Regarding the development of biosensors for the environment, each system will consist of a (bio) sensors platform based on different recognition of biological/chemical elements (aptamers, enzymes, antibodies, cells) and different transduction principles (chemical luminescence, fluorescence, plasmonics, electrochemical, piezoelectric). The systems will be designed according to this architecture will be very versatile and easily adaptable to a “multiplexed” analysis aimed at simultaneous detection of multiple targets in different matrices. In this way you can get information at right angles to each specific compound of interest, optimize the dynamic range and the sensitivity of the measurement in order to avoid possible effects of interfering matrix to be analysed.
The designed system for monitoring of environmental pollutants will operate on two levels. A first non-selective level, based on cell biosensors will be used as an early warning system and will have a high probability of detecting the substances of interest. The first level of monitoring is therefore based on the observation of the toxic effects of the analytes on various cell lines (bioluminescent wild-type or genetically modified), suitably coupled to optical systems. In particular, using different types of cells, in parallel, it will be possible to monitor a wide variety of toxic compounds (i.e. hepatotoxic or neurotoxic).
A second level, more discriminating, will take a platform with various biosensors and will aim to confirm the presence of the compounds of interest, allowing analysis of (semi) quantitative and with a low probability of false positives. This second level of monitoring, aimed at creating a selective detection of a “panel” of target molecules or classes of targets, will confirm the information obtained in the first level of monitoring by minimizing the likelihood of false positives. This stage is based on:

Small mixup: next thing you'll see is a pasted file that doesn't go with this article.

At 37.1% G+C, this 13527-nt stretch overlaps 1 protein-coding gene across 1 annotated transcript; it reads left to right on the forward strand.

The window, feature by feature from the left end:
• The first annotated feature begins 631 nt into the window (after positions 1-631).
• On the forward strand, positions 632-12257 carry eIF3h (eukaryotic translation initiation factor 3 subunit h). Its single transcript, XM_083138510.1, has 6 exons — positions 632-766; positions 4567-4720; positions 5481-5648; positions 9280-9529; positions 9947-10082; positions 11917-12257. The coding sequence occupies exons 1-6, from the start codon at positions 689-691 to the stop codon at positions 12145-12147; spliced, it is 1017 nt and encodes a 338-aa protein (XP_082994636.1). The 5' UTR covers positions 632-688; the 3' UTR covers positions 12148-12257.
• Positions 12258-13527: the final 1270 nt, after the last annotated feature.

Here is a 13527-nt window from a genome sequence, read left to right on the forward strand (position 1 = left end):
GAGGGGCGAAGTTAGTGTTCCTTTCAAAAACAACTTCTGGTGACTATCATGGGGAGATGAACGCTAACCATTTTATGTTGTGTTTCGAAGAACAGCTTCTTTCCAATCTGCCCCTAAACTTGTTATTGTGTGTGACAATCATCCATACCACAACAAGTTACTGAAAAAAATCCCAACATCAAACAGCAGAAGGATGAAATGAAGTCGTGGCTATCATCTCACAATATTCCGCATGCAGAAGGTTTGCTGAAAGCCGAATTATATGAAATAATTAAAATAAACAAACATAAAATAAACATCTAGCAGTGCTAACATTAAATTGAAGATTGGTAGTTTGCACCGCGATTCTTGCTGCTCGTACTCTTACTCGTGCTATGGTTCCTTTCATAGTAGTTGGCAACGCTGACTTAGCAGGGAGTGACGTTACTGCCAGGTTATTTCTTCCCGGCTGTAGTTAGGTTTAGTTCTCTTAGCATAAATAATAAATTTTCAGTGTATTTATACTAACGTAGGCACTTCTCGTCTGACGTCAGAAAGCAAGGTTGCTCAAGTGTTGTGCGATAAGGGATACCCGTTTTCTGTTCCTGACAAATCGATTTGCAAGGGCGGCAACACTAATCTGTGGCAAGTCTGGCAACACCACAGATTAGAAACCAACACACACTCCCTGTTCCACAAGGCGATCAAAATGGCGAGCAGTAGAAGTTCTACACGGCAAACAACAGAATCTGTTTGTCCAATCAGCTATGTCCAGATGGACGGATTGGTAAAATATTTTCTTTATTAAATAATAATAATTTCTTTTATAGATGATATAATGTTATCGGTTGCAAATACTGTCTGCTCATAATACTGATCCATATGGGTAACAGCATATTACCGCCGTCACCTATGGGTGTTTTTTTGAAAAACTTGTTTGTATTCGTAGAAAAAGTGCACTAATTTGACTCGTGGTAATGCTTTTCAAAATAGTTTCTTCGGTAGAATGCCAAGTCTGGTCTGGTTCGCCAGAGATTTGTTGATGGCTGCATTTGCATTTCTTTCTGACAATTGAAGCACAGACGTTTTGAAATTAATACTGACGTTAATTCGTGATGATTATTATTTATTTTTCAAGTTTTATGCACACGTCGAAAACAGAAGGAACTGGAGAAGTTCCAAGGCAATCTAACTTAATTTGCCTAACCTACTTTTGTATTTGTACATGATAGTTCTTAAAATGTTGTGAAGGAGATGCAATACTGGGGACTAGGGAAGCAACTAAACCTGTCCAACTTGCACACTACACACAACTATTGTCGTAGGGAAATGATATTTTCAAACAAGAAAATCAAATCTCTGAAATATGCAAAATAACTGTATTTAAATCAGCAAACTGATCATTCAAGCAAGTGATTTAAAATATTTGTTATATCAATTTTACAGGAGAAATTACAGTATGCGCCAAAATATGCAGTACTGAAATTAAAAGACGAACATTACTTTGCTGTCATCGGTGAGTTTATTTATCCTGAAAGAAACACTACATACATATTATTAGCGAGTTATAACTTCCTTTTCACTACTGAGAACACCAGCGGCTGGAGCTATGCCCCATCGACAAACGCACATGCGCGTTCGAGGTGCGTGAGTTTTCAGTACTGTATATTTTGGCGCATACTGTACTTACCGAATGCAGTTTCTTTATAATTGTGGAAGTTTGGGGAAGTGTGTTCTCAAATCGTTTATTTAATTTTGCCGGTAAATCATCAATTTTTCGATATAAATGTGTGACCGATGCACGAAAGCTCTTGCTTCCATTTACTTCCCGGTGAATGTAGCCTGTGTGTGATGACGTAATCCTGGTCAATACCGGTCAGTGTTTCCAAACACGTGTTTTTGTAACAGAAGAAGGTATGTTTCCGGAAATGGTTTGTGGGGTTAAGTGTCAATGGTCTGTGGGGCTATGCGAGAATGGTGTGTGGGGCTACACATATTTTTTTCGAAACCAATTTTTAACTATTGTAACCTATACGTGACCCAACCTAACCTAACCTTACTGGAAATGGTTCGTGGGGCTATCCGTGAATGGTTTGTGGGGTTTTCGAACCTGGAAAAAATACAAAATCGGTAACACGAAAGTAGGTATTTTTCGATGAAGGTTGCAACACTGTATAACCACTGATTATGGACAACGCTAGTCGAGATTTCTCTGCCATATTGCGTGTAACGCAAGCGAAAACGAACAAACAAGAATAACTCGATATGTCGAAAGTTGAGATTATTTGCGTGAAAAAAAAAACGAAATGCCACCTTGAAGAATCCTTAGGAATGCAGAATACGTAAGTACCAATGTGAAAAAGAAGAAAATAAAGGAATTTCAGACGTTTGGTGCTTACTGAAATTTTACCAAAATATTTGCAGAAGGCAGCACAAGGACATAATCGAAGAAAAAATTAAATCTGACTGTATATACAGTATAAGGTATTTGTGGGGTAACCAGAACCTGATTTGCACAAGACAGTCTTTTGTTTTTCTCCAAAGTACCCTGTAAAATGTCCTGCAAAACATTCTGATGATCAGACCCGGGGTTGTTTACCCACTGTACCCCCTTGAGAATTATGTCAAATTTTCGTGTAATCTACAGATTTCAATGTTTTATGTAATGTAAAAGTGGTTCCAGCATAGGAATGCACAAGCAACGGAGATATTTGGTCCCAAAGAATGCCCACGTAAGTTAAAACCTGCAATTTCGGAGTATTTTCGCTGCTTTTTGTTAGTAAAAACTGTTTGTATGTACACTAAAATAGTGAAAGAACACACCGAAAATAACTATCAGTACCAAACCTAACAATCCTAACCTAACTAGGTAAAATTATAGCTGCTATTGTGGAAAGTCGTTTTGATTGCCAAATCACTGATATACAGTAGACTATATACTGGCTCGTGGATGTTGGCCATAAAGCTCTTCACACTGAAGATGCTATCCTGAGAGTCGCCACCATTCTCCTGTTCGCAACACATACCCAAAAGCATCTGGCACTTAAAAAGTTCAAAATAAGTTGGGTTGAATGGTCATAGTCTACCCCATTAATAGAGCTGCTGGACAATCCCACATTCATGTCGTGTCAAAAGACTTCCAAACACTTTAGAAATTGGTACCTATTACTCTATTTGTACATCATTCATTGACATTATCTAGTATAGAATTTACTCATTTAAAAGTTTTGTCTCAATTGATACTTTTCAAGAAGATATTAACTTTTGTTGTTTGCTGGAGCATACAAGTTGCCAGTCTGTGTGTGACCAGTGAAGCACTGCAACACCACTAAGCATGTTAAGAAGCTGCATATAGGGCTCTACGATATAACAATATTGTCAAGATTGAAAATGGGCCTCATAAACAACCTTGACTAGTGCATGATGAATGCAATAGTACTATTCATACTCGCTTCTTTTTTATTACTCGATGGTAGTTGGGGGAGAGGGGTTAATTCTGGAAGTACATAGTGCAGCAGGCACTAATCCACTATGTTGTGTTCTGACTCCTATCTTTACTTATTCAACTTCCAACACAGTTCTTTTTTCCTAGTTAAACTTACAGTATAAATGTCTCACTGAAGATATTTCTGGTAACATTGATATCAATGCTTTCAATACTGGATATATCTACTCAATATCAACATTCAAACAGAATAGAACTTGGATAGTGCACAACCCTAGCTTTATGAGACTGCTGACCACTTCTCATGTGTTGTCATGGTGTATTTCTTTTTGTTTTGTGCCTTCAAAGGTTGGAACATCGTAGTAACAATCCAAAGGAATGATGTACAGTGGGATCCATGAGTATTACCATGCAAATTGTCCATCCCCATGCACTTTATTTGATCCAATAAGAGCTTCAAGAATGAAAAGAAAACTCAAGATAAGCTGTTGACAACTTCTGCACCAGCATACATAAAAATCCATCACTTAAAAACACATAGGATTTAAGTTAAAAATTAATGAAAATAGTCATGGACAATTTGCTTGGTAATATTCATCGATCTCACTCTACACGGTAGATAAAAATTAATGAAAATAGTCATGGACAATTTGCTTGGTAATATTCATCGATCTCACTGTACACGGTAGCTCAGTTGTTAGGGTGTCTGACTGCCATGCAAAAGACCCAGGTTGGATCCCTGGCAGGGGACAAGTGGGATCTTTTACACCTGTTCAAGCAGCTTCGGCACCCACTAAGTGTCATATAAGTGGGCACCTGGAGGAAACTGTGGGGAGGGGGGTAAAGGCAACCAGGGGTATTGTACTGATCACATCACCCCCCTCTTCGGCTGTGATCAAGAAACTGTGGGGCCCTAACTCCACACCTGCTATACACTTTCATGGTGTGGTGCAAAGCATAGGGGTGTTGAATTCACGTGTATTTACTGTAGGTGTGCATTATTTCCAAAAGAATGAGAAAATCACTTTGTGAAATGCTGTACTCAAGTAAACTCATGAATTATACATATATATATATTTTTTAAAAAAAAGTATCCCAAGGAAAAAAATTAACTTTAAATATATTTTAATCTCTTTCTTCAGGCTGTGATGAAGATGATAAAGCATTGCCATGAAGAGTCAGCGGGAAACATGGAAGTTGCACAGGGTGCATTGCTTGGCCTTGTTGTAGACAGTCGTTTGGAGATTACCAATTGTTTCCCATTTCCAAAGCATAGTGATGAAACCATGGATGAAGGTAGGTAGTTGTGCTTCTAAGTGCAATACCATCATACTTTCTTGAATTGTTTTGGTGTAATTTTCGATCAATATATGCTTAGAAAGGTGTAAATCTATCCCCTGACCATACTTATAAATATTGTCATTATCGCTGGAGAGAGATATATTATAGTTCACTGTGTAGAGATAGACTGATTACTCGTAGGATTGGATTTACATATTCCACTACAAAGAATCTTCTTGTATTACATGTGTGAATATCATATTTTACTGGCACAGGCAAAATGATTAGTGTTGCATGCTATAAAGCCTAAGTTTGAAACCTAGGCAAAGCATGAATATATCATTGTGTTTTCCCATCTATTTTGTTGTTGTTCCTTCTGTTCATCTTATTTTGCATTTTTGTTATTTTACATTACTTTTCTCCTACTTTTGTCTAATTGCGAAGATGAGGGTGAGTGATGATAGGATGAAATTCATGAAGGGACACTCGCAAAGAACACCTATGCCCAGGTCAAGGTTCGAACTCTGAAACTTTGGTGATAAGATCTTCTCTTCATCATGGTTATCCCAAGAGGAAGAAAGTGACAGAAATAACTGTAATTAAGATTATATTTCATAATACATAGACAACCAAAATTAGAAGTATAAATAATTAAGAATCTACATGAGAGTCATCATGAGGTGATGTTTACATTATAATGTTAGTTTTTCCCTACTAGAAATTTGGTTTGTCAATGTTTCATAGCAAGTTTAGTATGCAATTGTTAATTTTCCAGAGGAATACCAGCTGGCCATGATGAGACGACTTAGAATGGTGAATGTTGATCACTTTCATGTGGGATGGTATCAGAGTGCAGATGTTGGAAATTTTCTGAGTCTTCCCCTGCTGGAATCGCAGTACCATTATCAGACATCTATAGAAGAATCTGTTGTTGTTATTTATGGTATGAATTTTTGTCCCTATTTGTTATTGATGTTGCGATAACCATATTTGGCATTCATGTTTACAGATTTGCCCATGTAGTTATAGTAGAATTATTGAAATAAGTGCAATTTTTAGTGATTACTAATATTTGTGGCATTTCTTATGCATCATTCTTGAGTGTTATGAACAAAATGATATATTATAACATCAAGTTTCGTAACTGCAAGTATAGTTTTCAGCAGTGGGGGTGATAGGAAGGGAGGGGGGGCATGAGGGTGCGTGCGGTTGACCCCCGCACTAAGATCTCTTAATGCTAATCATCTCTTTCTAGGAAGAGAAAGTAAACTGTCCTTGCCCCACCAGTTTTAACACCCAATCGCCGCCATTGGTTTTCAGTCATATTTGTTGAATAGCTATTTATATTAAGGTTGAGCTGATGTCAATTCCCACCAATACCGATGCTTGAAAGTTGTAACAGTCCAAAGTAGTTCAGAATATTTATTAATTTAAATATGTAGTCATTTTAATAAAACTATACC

- the direct determination of electro-active compounds (i.e. heavy metals) using functionalized electrode materials and/or nano-structured;
- enzyme inhibition biosensors, immune-sensors/apta-sensors, and cell biosensors, using different types of transducer. Also in this case, the biological element (enzyme, antibody, aptamer, cells) that serves as a selector signal, may be coupled to nano-structured material in order to improve the “performance” of the analytical biosensors themselves.
This second level, if coupled with microfluidic systems, will allow continuous monitoring of the environmental concentrations, thus allowing the real-time assessment of the effectiveness of any decontamination procedures are in place.
Regarding the development of biosensors for molecular/clinic diagnostics, it will operate essentially on the second monitoring level with the objective of achieving a multi-parameters integrated platform that can also be used in ‘doctor office’ and/or in non-hospital facilities becoming a “Point Of Care Testing ‘(POCT). The possibility to implement ultrasensitive detection assays for the early detection of cancer biomarkers will be also investigated. In this way, it will be possible to carry out a screening of a larger population, make a timely early diagnosis of diseases (cancer, chronic and degenerative diseases, immune-mediated), predict therapeutic strategies suitable and customized, and monitor the effectiveness of the therapy itself.